Note: Covid 19 course adaptions. Places are limited to allow for ease of maintaining personal distance. Hand sanitizer and disposable gloves available for use when and if appropriate.
Suitable for those with both beginner or intermediate level fungi knowledge. Also includes more advanced cooking/preservation methods.
Beginning at 10 am and concluding around 4 pm (9 am - 3 pm during November), we will be foraging in different fungal habitats, for example, woodlands of various kinds as well as grassland (exact locations will depend on the quality/quantity of available fungi I spot when doing a recce the day before). Drawing on my 30-year experience of identifying and gathering fungi, the aim is to provide a general introduction to seasonally available fungi, how to harvest them sustainably and how to utilize them as food and medicine, as well as how to recognise and avoid poisonous species. I will also introduce, with hands-on examples in some cases, how to use fungi for other purposes such as painting, dyeing, ink making, paper making. You will taste a number of different mushroom prouducts during the day, for example, canied fungi, pickled fungi, lacto-fermented fungi, liquid mushroom seasoning, mushroom cookies etc.
In terms of non-food related fungi uses, whether you have children or not, such an added exploration is a really positive way to introduce fungi to them, bypassing the mycophobic culture of fear that abides in British culture. A 'simple' wild-food-based lunch (delicious soup with homemade sourough bread) will be provided (but feel free to bring extras of course. We will also work with some excellent fungi identification keys, as well as a range of guide books. Much of fungi identification using the naked eye rather than microscopes (that is, identification in the field metaphorically and literally) is about a balance of probabilities that point to a particular species. The keys that we will use are excellent ones that, if used, will greatly aid your on-going confidence in beginning to accurately and systematically correctly identify a particular fungus down to genus level whilst out on your own.
Note: November is a late season course, at the transitional time when the bulk of autumn fungi fruiting bodies for most species are on the wane, yet it is also that exciting time when species stimulated by the colder and frostier days begin to appear.
Foraging is a life-long learning process, and Fergus has been at it for 30 years, stuying an gathering fungi since 1990. Not only does he have great depths of knowledge in all the key aspects of identification, processing, use and best sustainable practice, but he combines it with a fun and engaging manner that brings the craft to life and makes it accessible to all. He has been described by his foraging instructor peers as "the Starship Enterprise of foraging". Forager Mark Williams enthused: "We need gastronauts like Star Fleet Commander Drennan to chart new worlds..." His favourite was when he was described as "Heston Blumenthal, Rene Redzepi, and Pascal Bauder, rolled into one.”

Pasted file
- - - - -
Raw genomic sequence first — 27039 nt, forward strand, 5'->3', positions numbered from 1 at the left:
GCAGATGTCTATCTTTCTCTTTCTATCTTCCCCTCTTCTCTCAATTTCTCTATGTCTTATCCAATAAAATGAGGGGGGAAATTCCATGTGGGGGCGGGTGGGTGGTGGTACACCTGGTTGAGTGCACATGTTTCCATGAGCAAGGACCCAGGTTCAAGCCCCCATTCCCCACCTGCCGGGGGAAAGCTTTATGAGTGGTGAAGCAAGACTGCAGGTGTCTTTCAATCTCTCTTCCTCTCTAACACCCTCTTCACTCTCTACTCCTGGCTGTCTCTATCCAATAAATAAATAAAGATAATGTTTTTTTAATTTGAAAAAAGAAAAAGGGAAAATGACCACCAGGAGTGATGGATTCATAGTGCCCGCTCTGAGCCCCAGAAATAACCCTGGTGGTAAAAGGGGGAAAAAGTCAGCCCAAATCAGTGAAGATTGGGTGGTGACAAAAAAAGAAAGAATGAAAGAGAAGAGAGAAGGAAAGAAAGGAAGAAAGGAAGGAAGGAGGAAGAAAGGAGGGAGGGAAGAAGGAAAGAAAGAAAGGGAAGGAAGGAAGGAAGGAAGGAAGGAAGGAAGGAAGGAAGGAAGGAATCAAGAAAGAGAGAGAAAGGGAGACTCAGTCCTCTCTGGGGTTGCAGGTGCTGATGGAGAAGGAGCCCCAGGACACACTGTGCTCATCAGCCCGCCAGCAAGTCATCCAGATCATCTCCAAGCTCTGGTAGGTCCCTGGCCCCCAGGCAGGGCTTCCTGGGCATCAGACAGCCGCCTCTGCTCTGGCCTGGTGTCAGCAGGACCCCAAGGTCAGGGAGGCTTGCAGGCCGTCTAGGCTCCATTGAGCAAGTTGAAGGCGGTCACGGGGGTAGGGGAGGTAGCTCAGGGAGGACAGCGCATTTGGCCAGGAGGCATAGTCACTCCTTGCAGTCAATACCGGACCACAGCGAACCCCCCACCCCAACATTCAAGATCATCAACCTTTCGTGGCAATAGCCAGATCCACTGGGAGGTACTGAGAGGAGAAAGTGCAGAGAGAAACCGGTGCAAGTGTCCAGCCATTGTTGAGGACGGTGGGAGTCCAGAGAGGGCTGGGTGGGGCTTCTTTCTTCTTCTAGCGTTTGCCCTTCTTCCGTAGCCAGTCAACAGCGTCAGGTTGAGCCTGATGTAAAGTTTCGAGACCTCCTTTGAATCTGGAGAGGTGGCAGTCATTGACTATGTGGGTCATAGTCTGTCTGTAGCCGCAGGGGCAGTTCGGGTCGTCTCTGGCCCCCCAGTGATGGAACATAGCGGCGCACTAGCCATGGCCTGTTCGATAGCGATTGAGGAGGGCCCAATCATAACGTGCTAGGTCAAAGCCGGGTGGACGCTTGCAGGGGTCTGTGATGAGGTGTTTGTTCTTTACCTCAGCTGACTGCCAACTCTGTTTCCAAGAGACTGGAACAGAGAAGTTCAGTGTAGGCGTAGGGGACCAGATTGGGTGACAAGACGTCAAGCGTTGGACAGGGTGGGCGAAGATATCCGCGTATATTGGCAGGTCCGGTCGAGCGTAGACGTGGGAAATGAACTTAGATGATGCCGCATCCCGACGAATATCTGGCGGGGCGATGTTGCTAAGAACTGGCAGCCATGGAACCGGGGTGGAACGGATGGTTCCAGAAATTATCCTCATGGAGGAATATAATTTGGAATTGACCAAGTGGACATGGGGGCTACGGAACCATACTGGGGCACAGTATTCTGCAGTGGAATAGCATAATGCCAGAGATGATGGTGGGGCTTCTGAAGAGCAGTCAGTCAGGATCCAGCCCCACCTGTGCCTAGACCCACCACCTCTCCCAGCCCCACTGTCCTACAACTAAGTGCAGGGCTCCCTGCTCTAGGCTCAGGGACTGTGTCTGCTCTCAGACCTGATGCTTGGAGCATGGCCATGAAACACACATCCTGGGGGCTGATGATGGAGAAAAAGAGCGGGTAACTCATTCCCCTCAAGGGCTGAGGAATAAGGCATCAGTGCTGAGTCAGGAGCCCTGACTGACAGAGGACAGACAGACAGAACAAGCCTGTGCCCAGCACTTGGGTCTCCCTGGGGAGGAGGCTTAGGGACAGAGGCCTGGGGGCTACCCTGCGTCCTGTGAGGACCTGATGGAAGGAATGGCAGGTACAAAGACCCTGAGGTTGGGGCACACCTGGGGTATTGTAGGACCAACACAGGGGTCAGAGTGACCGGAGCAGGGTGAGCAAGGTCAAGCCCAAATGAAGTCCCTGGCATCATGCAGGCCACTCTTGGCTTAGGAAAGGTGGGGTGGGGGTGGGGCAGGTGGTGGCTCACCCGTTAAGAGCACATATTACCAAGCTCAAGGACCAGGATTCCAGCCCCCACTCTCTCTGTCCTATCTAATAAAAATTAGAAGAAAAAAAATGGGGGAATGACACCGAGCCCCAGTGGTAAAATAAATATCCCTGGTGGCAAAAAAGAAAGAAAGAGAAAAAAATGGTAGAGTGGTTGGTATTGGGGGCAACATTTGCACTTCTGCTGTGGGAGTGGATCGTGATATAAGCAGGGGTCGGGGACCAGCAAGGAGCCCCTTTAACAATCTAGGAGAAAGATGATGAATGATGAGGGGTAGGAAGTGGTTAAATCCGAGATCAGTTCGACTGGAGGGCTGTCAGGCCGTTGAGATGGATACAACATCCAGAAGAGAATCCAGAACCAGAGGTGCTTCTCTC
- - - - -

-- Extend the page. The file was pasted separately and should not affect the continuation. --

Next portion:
He is inspired to offer this string of courses because delving into the wonderful world of fungi was his entry to the larger world of wild foods and medicines more generally.
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My experience consists of a leisure activity, on a specific date(s), and therefore the 14-day ‘cooling off period’ under the Consumer Contracts Regulations 2013 does not apply.
Cancel up to 48 hours before any session and receive a 50% refund.
If you cancel: Cancel up to 2 weeks before the course date and receive a full refund. If I cancel: A full refund given. If the course needs to be cancelled due to Government law changes regarding Covid 19, a full refund will be provided.
Wild food experimentalist, course faciliator, forager, the ever-curious Fergus Drennan, aka Fergus The Forager, has been gathering and learning about wild plants, seaweeds, and fungi for over 40 years, beginning on Wimbledon Common, aged 3 years, collecting dandelions for the family’s pet tortoise. Since those early days, and through much creative and experimental exploration he has continued his foraging practice, not only as a means to understand and to discover the practical relevance that foraging has in the modern developed world, but also in terms of what it means to be an environmentally conscious human in relation to the natural world. “Can foraging ever be considered a truly sustainable practice, and if so how?”, is a question that always orchestrates his foraging activity, as does a pursuit of foraging’s playful and creative possibilities, whether they be found in novel recipes using plants, fungi, and seaweeds, or unlocking the possibilities that wild botanicals offer for other non-food-based creative pursuits. That includes, among other things, the making of baskets, mushroom paper, and natural dyes and pigments. Fergus has a huge amount of wild food knowledge to share, and an array of imaginative ways of doing so. After even only an afternoon with him, the natural world around you will never look the same again.